Willie’s emigration centennial: Day 7 of 12


The Baltic arrived in New York Harbor on May 10, 1913, eight days after leaving Queenstown. Willie Diggin, his friend John Stack and the other third-class passengers from Ireland were transferred to barges and shuttled to the immigrant processing station at Ellis Island.


An immigrant ship in New York Harbor, circa 1900-1920, with Statue of Liberty at left and Ellis Island at right. Library of Congress

There, the first stop was a medical examination to determine whether the immigrants had any physical ailments or mental illness. Those who passed were funneled into the registry room, a massive hall with a 56-foot-high vaulted ceiling and giant American flags hanging from the walls. Some 16,000 people were turned away in the fiscal year that ended June 30, 1913. Another 838,000 were allowed to enter America.

Willie and John packed into another barge for the trip back to Manhattan. On their way to the sprawling Pennsylvania Station they caught sight of the nearly 800-foot-tall Woolworth Building, which opened three weeks earlier as the world’s tallest office tower. Architect Cass Gilbert told the newspapers:

The building and the success of its owner shows that this is the land of equal opportunities, that a man may start with nothing and accomplish everything. It is not true that strife and unrest is the way to achieve, but that man prospers by the good old virtues – thrift, industry and honesty.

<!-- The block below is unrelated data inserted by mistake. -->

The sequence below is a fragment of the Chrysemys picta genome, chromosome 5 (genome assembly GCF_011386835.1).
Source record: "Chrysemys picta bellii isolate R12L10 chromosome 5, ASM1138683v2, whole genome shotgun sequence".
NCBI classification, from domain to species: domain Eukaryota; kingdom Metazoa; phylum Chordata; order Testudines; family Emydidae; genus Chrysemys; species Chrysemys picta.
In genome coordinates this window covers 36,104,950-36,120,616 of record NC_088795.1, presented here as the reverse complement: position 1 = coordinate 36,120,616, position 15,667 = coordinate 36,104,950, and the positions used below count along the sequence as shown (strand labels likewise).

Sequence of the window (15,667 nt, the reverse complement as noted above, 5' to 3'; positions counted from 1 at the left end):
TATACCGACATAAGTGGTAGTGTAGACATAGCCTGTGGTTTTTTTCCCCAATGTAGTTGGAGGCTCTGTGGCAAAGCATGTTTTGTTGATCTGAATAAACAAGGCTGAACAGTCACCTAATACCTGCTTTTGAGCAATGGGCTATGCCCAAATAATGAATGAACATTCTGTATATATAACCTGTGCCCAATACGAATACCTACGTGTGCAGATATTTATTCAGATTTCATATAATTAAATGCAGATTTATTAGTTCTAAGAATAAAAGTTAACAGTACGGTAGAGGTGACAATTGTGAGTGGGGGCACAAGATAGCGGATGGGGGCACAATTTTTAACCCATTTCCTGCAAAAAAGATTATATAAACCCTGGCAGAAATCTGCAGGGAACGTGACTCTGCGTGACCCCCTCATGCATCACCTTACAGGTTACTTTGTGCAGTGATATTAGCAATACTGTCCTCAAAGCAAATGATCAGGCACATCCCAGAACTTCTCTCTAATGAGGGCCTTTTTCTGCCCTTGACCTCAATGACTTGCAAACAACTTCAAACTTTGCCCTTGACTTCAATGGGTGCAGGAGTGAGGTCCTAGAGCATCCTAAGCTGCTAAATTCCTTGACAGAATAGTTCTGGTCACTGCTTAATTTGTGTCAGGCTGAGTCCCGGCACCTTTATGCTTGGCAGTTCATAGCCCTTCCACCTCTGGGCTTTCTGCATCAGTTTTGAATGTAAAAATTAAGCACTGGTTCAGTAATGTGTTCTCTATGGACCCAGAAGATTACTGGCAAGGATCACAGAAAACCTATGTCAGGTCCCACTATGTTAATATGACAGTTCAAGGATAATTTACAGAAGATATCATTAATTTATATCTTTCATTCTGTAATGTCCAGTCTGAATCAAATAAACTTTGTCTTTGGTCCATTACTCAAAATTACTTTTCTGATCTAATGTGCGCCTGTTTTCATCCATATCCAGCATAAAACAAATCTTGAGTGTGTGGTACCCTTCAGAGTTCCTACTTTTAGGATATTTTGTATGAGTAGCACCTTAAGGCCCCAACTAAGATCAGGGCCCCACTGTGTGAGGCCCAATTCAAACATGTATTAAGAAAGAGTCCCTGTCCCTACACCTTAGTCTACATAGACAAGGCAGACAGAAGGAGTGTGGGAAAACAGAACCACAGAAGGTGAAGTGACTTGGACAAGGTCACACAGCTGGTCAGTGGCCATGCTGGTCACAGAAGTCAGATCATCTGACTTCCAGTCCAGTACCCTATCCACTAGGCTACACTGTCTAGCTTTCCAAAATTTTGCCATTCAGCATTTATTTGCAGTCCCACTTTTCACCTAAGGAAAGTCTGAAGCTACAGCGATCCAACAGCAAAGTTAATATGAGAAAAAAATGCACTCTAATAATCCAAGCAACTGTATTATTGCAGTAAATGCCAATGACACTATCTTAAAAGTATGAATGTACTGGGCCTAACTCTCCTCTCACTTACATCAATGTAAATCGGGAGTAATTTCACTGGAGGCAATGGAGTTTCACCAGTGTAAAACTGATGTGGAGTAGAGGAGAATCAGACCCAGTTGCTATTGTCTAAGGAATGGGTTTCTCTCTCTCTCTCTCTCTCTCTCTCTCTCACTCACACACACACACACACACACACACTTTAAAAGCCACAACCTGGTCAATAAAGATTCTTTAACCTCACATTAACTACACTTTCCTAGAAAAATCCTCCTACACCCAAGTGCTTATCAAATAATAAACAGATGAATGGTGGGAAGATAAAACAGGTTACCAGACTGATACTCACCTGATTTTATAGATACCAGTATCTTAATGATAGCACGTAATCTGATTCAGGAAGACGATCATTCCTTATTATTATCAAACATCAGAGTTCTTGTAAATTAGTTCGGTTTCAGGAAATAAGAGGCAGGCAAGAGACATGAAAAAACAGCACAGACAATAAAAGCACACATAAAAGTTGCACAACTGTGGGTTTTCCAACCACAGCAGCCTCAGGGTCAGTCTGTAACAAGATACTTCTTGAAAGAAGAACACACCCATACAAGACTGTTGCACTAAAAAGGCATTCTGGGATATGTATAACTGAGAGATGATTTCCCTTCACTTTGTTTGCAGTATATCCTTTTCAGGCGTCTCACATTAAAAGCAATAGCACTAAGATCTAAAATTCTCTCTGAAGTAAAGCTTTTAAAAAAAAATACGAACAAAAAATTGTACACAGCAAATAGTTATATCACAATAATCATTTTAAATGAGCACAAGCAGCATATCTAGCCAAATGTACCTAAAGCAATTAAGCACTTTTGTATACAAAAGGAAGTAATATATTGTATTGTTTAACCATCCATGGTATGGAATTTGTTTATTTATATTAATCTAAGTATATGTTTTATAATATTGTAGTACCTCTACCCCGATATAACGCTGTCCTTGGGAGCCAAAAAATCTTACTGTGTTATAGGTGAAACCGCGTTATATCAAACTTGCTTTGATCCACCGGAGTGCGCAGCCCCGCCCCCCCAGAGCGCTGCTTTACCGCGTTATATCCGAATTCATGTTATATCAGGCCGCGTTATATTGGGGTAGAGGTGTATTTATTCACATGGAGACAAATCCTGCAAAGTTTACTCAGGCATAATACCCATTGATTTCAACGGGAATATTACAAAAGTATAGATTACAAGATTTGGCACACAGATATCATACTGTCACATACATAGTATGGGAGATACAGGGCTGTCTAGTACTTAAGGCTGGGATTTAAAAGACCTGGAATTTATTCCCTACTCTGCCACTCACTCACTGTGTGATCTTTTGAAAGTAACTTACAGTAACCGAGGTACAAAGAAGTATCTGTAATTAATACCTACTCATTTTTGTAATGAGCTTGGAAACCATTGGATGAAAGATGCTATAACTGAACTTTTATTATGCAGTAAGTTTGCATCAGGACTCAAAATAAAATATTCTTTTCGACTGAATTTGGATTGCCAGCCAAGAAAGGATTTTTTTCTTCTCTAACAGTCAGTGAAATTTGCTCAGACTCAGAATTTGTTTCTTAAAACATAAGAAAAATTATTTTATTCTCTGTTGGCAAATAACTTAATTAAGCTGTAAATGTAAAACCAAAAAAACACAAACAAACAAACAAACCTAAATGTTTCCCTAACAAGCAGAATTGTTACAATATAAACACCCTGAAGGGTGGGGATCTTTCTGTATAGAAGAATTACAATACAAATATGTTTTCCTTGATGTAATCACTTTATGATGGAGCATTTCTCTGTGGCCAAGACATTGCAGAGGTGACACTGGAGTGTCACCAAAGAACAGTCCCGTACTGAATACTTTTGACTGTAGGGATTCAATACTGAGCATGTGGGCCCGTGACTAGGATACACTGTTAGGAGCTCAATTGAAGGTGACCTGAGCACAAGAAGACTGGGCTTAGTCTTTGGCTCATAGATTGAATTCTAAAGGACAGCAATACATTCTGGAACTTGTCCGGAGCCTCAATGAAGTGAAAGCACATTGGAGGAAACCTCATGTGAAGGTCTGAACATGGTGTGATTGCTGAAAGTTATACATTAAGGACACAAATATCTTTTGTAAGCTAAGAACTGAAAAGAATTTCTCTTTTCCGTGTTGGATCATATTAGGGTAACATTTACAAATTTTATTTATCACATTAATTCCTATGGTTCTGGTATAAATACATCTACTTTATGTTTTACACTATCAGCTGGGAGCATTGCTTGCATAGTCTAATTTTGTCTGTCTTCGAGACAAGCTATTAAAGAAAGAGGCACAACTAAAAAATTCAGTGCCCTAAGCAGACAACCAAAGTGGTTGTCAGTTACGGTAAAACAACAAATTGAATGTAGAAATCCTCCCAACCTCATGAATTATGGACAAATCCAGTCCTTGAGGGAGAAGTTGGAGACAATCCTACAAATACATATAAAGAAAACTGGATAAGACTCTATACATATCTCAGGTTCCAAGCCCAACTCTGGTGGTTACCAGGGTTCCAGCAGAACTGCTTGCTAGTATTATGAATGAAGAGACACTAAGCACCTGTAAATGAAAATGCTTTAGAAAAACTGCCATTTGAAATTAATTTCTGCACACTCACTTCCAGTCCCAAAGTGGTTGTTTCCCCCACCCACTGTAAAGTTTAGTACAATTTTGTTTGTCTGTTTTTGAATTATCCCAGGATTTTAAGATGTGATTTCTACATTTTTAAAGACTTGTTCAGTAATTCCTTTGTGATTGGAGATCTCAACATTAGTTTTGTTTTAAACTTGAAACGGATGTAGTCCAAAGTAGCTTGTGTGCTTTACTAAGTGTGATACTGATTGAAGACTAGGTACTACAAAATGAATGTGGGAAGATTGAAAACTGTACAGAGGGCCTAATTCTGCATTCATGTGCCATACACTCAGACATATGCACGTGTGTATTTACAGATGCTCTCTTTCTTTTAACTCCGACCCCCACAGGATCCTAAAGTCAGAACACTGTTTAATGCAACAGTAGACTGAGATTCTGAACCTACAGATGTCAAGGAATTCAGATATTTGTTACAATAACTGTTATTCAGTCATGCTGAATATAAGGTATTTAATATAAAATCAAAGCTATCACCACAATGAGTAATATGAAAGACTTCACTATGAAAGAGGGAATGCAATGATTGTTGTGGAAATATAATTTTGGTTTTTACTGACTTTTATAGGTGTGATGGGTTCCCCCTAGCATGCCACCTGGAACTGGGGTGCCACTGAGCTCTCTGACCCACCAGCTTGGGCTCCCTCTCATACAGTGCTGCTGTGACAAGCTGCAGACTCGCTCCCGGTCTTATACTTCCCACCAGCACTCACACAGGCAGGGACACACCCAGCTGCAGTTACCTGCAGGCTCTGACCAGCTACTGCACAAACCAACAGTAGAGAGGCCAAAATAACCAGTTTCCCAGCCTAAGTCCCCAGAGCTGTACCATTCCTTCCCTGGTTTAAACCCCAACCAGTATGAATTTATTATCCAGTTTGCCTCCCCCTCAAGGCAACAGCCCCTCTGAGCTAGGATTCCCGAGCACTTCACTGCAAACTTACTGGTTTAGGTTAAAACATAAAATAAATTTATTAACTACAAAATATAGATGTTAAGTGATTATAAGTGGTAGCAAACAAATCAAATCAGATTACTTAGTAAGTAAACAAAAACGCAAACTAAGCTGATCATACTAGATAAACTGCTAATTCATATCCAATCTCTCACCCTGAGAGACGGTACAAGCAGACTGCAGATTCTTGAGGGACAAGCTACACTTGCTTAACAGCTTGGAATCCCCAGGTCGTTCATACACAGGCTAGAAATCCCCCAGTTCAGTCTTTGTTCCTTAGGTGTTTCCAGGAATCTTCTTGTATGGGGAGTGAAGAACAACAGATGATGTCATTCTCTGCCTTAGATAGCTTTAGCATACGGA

The Pennsylvania Railroad offered around-the-clock departures to Pittsburgh for about $8. The journey took 11 hours, allowing Willie and John to reach their destination the following day. 

The weather the Sunday of their arrival was fair and warm. It was Whitsunday, or Pentecost, the Christian feast of the Holy Spirit descending on the apostles as tongues of fire. It also marked the celebration of a new secular holiday: Mother’s Day.

Pittsburgh was a center of America’s growing industrial might. Nearly 558,000 people lived in the smoke-choked city, almost four times the population of County Kerry. The city’s skyline was modest compared to New York, its tallest buildings towering only about 300 feet above the crowded streets. But the scene was dramatically different than Ballybunion.


Above, the “point” at Pittsburgh, circa 1910-1920. Below, the city skyline during the same period. Library of Congress.


Willie settled in the city’s 15th Ward about six miles east of downtown Pittsburgh, a growing immigrant enclave on the north bank of the Monongahela River known by the names of its adjoining neighborhoods, Glenwood and Hazelwood. Willie boarded with his cousin, William Driscoll, at 65 Almeda Street. John Stack moved in with his brother, Bartholomew, a block away at 54 Almeda Street. 

In addition to his sister, uncle and cousins, Willie kept connected to other Kerry immigrants through informal Irish county associations, which reunited people from each of Ireland’s 32 counties. He also joined the Hazelwood division of the Ancient Order of Hibernians, a fraternal organization established in America in 1836 to protect immigrants from anti-Catholic and anti-Irish bigotry and violence.


Exposition Hall, probably a few years before Willie’s arrival in 1913. Library of Congress.

Two weeks before Willie’s arrival the AOH initiated 1,100 new members inside Pittsburgh’s Exposition Hall. Another 2,000 enrolled at the same location on June 8, 1913, “an incentive to all other cities throughout the country,” suggested one of the many Irish-American newspapers of the period.

Willie had made the crossing. He connected with family and other Irish immigrants. His new life in America was just getting started.